2. It seems that GM is asking the Australian Government to guarantee support for five more years beyond 2015 with more than AUS$200,000,000 per year. The Government is not willing to do this.
3. The Holden is just not selling well. Australians prefer foreign made cars.
4. Once Japanese cars entered Australia the sale of the Holden went down. Then Australia decided to liberalise import through FTA. The expectation was that the FTA would result in bigger markets for Australian products.
5. But Australia found that its products could not compete with the products of its trading partners in terms of quality, design and price in the Australian market, much less in foreign markets. Holden cars were once sold in Malaysia. None is imported now.
6. Australia like the European developed countries believe in socialistic ideas including increasing wages and pay every year even when the businesses are not making profits. The productivity level relative to the wages is low. Price-wise the Australian products are not competitive even in Australia. The FTA aggravates the situation as foreign goods flood the Australian market without Australian goods penetrating foreign markets. Fortunately for Australia it has large reserves of iron ore, coal and other raw materials for export to China.
7. With the demise of the car manufacturers, the Australian vendors of components and parts have lost their market.
8. Not to worry. Malaysia has come to the rescue of these vendors. We have invited them to come and set up components manufacturing in Malaysia.
9. They will compete with Malaysian vendors. With cheap Malaysian labour, the Australians will become competitive. Malaysian vendors will lose their local market especially after TPPA (Trans Pacific Partnership Agreement).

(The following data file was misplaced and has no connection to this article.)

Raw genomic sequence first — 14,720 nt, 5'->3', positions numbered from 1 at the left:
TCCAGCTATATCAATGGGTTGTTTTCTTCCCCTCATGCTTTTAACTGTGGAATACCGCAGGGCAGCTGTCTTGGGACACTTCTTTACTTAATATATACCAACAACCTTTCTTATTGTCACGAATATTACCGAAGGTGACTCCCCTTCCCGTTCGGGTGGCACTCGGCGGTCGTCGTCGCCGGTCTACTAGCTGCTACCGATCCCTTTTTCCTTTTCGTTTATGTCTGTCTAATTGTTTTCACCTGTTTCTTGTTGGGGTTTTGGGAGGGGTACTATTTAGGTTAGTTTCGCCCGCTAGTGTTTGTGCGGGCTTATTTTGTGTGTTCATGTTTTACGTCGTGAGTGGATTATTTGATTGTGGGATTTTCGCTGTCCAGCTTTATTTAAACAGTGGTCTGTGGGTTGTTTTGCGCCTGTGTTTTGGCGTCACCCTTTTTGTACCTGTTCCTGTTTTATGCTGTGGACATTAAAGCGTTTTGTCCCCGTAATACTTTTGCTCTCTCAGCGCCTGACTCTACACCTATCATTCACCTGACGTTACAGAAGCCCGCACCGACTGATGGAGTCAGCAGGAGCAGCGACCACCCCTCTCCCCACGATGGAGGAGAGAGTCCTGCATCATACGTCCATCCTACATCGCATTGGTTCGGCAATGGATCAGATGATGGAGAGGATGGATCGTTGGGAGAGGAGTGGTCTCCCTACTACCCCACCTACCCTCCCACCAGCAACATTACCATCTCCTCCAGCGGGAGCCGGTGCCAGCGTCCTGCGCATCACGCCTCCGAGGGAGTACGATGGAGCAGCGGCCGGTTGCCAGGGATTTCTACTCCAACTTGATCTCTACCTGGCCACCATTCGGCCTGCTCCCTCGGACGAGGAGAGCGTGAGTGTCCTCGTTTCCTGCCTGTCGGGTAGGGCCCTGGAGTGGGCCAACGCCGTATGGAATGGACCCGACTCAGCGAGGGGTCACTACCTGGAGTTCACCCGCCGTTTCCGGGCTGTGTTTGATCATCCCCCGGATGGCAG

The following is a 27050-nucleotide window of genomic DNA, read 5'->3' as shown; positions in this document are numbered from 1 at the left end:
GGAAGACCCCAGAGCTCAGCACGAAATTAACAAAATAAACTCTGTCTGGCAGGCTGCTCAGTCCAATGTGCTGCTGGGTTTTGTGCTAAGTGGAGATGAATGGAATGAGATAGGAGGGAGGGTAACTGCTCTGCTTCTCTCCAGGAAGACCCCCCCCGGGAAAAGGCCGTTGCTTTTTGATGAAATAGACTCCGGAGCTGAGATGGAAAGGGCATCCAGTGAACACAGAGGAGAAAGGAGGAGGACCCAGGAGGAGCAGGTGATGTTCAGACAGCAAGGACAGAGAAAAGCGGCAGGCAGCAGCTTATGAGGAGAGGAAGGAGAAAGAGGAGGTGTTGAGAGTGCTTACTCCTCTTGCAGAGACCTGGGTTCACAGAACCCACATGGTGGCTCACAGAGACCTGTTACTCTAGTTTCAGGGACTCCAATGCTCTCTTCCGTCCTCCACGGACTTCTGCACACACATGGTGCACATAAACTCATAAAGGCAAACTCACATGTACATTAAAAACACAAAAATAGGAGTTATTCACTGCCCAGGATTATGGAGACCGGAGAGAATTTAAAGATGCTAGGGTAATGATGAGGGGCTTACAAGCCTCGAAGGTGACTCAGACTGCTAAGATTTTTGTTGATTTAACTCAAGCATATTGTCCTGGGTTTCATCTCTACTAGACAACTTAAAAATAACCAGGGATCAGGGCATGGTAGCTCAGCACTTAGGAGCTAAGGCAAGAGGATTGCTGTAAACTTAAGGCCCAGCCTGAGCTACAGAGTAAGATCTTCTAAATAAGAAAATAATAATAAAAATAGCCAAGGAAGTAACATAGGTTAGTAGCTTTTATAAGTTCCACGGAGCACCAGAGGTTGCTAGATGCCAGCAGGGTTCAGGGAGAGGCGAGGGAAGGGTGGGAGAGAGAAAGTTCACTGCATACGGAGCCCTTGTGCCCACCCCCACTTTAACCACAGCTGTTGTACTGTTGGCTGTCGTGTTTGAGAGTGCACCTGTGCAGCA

10. Australian investments will qualify as FDI. Malaysia welcomes FDI and will give incentives. Local investors need not be helped.
11. Malaysia encouraged FDI even before people knew the meaning of FDI. Our purpose in those early days was to create jobs for our people. We concentrated on labour intensive industries. We created so many jobs that we had to use foreign labour. Every year billions of Ringgits are remitted to their countries. Someone should study what this means to our economy. I don’t know.
12. A lot of FDI today is for the construction of buildings. They are huge but I don’t think they benefit Malaysia much. I don’t think they bring in technology which we do not have. We do not have workers so the benefit will go to foreign workers who will increase remittance out.
13. What we need to improve our income is to have investments in hi-tech industries, particularly by Malaysian investors. Better qualified Malaysians can work in these hi-tech industries. There must be many of these Malaysians as a few thousand vacancies in the Government attracted more than one million applicants.
14. For a country to become developed we need to diversify. Building spectacular buildings and shining skyscrapers alone will not make us a developed country whatever may be the per capita income or the GDP.
15. Our stress now is on making foreign goods cheaper for our consumers. This leads to outflow of funds, contributing to deficits. The diminished market for local products including cars may result in the cessation of production locally. The purchase power of the people will decrease and there would be less money to purchase imported goods. There would be less consumers and this will affect adversely the per capita and GDP. I don’t know whether this is good for growth.
16. It is time we define our objectives. Do we just want high income for some but low per capita as seen in some oil producing countries or do we want growth and development so as to qualify as a developed country?